BP: that is awesome! You should make that into a post. Beautiful. I don't totally understand it, but a little bit, having played a few games (and played through some master games). It's great! Everyone should do this with their pet opening, translate it into musical style.

10/09/2008 03:13:00 PM  
Blogger transformation said...

dear bdk, congratulations. i have even completely given up ever playing 1...g3 as a tertiary opening or 1...e6 as an occassional side line. its caro-kann all the way.

IF after you read my post in the next month on the benefits of having chessBase lite as an alternative dataBase, so that you can recieve errant files from friends, i have a lot of goodies on the caro that i can send you. pls do not refuse till you read my post :).

its my mine opening exclusively. i also have a LOT of high level games from the last two years of GM parlance and even recent events, that i steadily compile, that you might enjoy. also some eBooks, etc.

i am eager to hear what you find.

have you looked at the Larsen-Petrosian defence, where upon dxe4, Nxe4 Nf6, Nxf6 THEN gxf6. very bad ass. my main line. your average player does not know what to do, and goes into a long think.

good enough for Larsen, Petrosian, Seirawan and others (i played this before knowing he played it).

i simply love this opening. the minority on the Q side is a ball bust, castling Q side fraught with dangers, and many nuances to the exchange variation that the avg club player employs which, to this day, all still trouble me. one final things, it took me a LONG time to learn to push the pawn to c5, but it is more often than not vital.

anand plays it, Bareev, and Leko; svidler, karpov, V pons, carlsen, kramnik, dreev.

take care, dk

10/10/2008 05:43:00 AM  
Blogger Blue Devil Knight said...

DK: sounds like you really like it. So far (in less than a week) I'm enjoying it. It feels much more natural and principled than the Scandinavian, which always felt sort of unnatural and unprincipled to me, and which I had begun to dread playing. We'll see how this goes.

Larsen-Petrosian sounds strange! I have been playing the classical Bf5 line, which seems fun.

One nice thing about this opening is the work out there on it is much more user-friendly. It's hard to find something on the Caro-Kann where the author doesn't really take the time to explain a little bit about the strategy. As opposed to gambits I've been playing, where the focus tends to be more on variation learning (for obvious reasons).

10/10/2008 09:44:00 AM  
Blogger Antonio Pedro said...

But why do you need to learn to play the endgame well if you pick openings for which the game is tipically decided by move 20?

10/11/2008 10:47:00 PM  
Blogger katar said...

You might check out Schiller's Complete Defense to the Queen Pawn Openings. Probably his best book. $4 at amazon.

10/15/2008 01:47:00 PM  
Blogger Blue Devil Knight said...

katar: I'm off the grid with my response to d4. I play the unsound 1...e5! At least at my level, it almost always leads to a fun game.

Part of my rationale is that against e4 I'll play the Caro Kann because white may want an open game, so it takes him out of his comfort zone. With e5 it is the same, except his comfort zone is closed games. While I know there are tons of exceptions (e.g., BDG players), most d4 players, I find, play extremely passively, or are just weak at tactics once I force them into crazy open lines.

10/15/2008 02:21:00 PM  
Blogger Blue Devil Knight said...

Plus I now look forward to playing black for the first time in a long while. I'm happy with my repertoire now, finally. I never felt all that comfortable with it on all fronts. (Well I still hate playing against 1 c4)

10/15/2008 02:22:00 PM  
Blogger transformation said...

question katar: i know your taste in chess and chess books is irrproachable, so what gives with this Schiller book. confident in your recommendation, i check the reveiws at Amazon, and while AMZN cannot be the final verdict, reliable enough. very bad reviews.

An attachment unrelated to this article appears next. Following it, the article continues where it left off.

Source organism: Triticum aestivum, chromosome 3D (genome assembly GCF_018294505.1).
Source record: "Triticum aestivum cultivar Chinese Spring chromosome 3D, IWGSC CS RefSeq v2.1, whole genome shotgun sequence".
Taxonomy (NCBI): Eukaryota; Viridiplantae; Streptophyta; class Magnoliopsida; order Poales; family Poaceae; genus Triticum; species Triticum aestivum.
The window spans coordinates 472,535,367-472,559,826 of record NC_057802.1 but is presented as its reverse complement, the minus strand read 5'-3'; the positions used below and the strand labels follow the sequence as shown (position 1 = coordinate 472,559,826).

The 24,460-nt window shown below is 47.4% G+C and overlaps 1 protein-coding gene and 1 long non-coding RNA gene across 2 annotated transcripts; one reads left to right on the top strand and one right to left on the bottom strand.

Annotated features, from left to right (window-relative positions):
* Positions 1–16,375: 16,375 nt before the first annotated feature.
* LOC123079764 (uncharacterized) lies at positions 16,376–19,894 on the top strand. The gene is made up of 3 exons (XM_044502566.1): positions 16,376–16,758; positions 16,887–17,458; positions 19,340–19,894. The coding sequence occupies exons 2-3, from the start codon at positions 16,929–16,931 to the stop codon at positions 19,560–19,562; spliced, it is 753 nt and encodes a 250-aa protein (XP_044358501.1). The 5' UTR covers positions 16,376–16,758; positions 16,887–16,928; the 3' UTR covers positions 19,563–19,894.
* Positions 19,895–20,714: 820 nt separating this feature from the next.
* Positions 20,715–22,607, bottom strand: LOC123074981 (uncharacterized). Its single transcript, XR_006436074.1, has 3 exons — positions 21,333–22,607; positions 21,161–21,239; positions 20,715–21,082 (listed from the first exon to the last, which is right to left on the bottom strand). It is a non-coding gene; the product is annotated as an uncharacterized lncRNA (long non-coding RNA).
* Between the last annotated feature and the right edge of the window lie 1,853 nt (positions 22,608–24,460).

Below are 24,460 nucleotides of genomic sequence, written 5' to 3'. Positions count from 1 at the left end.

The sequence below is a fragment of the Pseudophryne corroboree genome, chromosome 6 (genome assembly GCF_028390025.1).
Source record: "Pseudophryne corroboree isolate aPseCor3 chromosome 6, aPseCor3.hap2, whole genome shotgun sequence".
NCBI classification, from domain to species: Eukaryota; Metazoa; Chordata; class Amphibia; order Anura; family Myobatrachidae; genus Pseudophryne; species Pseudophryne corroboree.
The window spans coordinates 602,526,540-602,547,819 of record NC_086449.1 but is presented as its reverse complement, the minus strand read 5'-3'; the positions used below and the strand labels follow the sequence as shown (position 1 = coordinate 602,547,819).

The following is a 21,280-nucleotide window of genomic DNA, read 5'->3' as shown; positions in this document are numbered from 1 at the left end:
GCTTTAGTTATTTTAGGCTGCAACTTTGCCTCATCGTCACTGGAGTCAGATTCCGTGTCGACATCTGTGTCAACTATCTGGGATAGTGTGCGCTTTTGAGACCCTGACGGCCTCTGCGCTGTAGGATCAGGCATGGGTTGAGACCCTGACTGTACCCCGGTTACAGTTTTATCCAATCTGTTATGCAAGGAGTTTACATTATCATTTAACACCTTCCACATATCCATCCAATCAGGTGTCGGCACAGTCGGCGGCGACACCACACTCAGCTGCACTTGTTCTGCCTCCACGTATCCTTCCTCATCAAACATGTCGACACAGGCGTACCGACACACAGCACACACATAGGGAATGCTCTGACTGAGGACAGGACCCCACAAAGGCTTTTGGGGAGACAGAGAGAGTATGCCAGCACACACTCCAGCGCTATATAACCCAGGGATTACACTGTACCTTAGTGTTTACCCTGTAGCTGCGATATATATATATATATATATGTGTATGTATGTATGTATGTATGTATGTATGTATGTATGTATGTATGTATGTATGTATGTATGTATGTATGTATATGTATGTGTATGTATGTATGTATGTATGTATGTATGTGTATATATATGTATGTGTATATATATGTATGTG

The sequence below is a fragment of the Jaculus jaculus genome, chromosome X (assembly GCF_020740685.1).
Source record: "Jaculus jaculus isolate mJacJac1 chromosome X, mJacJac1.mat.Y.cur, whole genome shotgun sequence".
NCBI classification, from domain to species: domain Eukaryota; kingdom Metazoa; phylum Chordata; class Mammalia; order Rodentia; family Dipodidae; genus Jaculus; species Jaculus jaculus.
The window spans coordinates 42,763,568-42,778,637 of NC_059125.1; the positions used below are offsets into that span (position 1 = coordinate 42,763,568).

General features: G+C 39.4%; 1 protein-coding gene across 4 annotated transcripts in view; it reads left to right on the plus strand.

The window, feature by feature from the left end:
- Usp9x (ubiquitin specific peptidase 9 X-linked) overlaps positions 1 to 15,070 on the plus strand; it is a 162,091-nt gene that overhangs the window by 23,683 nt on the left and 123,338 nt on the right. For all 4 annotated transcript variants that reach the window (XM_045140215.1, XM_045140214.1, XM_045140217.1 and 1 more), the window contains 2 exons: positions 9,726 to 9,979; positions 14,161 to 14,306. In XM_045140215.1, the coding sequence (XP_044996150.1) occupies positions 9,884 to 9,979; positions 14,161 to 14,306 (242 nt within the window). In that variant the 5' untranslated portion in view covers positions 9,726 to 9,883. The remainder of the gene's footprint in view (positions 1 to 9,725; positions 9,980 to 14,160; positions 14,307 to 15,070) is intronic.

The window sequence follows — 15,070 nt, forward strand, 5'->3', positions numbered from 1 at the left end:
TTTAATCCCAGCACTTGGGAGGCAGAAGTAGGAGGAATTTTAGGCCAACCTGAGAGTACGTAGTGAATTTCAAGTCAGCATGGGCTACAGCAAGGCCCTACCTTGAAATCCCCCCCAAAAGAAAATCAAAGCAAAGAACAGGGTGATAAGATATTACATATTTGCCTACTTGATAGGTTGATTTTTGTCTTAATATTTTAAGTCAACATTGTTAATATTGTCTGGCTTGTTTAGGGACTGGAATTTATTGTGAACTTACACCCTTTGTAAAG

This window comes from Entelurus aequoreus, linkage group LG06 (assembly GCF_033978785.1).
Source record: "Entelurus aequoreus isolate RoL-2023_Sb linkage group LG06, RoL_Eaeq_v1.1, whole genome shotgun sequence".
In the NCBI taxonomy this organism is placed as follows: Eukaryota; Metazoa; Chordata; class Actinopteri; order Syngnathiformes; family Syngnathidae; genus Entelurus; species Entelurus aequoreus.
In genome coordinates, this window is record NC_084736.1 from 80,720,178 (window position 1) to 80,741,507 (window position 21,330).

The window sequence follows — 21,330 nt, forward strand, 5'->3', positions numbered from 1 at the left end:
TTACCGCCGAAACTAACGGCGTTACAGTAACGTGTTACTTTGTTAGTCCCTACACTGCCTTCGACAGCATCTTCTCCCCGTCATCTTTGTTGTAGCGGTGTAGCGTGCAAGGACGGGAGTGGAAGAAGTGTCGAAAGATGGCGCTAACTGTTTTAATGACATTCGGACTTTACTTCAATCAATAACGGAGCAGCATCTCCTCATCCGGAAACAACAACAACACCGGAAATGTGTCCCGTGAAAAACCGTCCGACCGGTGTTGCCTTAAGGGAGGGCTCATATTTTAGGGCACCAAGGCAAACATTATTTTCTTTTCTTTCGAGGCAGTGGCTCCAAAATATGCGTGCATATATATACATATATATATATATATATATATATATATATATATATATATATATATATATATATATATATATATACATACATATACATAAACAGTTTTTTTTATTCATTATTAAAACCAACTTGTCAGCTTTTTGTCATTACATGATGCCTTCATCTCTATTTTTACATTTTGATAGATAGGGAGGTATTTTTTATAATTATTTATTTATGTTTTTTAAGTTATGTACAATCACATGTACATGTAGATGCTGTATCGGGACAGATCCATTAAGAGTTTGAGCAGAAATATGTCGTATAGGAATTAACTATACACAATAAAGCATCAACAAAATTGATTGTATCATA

what gives here? can you expand on the comment, as to what you love about the Schiller book?

much appreciated as a 1.d4 player. warmest to you man, dk

10/15/2008 04:38:00 PM  
Blogger Blue Devil Knight said...

If it's anything like the excerpt from his caro-kann book that I linked to in the post, it must be good.

10/16/2008 04:25:00 PM  
Blogger katar said...

DK-trans: The "Complete Defense to QP" edition is ES's best book, even better than the KP version in my opinion. Ask John Watson. The opening itself is also awesome and underrated. It can be played against 1.c4 or 1.Nf3, 1.g3, etc... Also, you can often transpose to Schara gambit against pusillanimous weakies-- the book doesnt cover this but the versatility and gambit option add great value to the opening. The only other Tarrasch book is Aagaard which is too dense for my level and below, though it is a fine book for the proper audience.

10/16/2008 07:25:00 PM  
Blogger Blue Devil Knight said...

I was quite happy to sell that Aagaard book, marketed as a general 'solution' to 1 d4.

10/16/2008 09:03:00 PM  
Blogger katar said...

what's your opinion of e4 c6, d4 d5, Nc3 dxe, Nxe Nf6, NxN gxN ???

black position is easy to play:
Bf5, e6, Bd6 Nd7, Qc7, o-o-o, Rg8

this is the caveman way to play caro-kann-- what do you think of it?

10/28/2008 05:59:00 PM  
Blogger Blue Devil Knight said...

Katar: at first I reacted against the aesthetic car wreck on the kingside, but upon castling queenside a pawn storm can be in the making. I don't really know what to make of it though. Fritz gives it a thumbs up, as it seems to be an equal position, but nice and asymmetric so lots of play for both sides.

10/28/2008 11:24:00 PM  
Blogger katar said...

what reminded me of that ugly pawn structure was Anand's thrashings of Kramnik in games 3 and 5! i find it odd that Anand did not castle in his 3 wins.

10/29/2008 11:25:00 PM  
Blogger Blue Devil Knight said...

Katar: yes, that was very strange. It looked so ugly and vulnerable, yet it was a pretty strong little fortress. Just goes to show aesthetics isn't always a guide to move quality!

10/30/2008 06:16:00 PM  
Blogger transformation said...

@BDK and @katar:

thats my line! the bronstein-petrosian variation. most club players dont know what to do! this is the one single line, i have run prog every which way, and make an art of it.

11/11/2008 11:47:00 PM